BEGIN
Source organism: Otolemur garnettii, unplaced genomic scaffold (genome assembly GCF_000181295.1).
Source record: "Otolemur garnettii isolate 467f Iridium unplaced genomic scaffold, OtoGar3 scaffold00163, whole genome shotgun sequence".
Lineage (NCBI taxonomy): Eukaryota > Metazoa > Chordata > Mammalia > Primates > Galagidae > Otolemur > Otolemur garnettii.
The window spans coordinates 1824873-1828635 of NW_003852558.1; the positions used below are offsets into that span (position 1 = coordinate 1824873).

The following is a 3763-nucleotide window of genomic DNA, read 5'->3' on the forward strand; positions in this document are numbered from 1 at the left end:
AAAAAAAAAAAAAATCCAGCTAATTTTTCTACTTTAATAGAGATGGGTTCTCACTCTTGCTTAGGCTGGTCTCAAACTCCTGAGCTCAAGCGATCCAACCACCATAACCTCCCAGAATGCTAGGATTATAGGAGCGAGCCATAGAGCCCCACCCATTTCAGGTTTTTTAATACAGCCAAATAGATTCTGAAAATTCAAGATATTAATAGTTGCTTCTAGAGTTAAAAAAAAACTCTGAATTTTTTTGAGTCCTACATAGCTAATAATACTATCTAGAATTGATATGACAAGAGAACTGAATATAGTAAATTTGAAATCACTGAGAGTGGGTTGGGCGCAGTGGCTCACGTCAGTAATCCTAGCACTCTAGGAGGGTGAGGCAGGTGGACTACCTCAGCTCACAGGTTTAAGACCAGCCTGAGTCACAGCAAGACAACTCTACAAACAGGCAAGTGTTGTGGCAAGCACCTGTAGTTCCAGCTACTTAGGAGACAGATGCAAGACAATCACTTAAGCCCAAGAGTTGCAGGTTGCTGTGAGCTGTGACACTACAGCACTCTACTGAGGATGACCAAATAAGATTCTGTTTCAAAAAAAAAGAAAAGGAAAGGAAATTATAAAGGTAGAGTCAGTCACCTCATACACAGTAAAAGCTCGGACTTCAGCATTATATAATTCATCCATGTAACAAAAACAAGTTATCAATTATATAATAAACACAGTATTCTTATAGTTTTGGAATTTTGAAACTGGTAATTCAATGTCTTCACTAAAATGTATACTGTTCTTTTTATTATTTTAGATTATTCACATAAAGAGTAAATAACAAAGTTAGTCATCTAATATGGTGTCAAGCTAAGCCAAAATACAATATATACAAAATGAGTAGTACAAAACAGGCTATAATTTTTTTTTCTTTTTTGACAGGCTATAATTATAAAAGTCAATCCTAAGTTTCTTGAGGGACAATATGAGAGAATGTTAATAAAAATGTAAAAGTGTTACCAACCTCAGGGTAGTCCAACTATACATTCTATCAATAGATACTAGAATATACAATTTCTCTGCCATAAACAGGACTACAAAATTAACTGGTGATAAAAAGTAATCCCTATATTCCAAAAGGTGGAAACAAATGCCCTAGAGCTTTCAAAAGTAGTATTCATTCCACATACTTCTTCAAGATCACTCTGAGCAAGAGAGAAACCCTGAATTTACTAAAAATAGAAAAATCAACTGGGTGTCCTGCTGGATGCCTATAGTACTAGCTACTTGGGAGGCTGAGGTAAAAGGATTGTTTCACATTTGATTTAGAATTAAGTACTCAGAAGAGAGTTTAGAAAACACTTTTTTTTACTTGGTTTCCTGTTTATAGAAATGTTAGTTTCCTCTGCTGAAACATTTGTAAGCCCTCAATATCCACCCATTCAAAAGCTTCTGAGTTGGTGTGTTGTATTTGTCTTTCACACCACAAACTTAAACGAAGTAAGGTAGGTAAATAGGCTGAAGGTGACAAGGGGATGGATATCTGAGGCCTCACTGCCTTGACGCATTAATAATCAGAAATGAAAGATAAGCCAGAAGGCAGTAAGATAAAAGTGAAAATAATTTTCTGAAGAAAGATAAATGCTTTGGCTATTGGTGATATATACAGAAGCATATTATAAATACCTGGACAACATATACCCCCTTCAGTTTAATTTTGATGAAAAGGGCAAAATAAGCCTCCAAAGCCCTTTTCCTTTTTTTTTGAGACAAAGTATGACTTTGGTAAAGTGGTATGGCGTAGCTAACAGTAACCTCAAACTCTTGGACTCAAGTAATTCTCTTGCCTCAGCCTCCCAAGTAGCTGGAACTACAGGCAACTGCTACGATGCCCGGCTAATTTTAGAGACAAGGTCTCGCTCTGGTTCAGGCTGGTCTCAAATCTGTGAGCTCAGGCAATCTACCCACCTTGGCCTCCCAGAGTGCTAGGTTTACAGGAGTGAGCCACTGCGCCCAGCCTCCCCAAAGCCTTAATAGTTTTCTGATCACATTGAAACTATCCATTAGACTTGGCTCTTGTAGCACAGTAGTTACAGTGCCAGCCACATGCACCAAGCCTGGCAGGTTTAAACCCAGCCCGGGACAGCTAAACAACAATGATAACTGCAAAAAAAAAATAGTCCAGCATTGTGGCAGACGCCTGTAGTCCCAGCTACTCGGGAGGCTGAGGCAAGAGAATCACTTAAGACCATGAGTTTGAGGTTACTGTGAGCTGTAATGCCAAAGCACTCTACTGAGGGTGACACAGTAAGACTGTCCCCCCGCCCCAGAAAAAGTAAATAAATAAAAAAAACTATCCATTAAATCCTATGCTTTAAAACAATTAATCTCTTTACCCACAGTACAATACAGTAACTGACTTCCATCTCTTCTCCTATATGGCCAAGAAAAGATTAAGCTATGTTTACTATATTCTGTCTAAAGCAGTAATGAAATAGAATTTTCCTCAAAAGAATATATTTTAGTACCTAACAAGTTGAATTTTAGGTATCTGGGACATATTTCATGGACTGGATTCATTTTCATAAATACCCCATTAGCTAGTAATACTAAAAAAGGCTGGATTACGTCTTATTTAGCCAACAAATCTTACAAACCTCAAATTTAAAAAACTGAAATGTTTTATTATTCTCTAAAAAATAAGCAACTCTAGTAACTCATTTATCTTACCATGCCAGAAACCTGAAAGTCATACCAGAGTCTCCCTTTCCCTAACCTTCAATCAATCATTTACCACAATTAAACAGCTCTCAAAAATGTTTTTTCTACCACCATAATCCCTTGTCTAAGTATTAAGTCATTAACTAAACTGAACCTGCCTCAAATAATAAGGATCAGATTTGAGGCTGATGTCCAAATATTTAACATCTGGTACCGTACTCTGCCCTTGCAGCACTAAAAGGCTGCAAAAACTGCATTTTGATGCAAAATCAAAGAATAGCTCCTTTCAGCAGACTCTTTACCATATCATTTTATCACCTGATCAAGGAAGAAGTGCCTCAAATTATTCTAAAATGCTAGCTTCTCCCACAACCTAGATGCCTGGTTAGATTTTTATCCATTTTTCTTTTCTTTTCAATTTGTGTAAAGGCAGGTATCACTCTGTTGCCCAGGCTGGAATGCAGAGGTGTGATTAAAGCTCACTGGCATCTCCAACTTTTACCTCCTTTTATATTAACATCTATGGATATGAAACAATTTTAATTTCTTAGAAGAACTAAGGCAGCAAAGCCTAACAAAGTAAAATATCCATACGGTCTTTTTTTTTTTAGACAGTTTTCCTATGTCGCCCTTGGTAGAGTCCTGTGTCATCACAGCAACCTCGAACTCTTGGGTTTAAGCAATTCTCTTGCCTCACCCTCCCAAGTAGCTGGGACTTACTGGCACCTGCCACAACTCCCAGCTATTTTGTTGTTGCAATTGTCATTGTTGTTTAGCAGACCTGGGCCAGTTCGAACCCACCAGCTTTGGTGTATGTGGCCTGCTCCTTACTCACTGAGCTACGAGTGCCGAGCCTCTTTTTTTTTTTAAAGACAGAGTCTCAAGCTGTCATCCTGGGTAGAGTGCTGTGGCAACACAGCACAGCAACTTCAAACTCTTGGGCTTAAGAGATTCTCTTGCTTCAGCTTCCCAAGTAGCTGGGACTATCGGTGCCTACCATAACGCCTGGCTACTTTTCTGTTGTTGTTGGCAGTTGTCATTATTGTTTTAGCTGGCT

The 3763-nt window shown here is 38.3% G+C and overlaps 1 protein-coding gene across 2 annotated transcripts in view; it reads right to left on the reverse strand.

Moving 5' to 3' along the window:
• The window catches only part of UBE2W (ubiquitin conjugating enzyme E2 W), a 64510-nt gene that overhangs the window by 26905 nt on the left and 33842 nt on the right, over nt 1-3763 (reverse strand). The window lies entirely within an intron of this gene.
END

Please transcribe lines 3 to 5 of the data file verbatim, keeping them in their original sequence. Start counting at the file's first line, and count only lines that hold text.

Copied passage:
Lineage (NCBI taxonomy): Eukaryota > Metazoa > Chordata > Mammalia > Primates > Galagidae > Otolemur > Otolemur garnettii.
The window spans coordinates 1824873-1828635 of NW_003852558.1; the positions used below are offsets into that span (position 1 = coordinate 1824873).

The following is a 3763-nucleotide window of genomic DNA, read 5'->3' on the forward strand; positions in this document are numbered from 1 at the left end: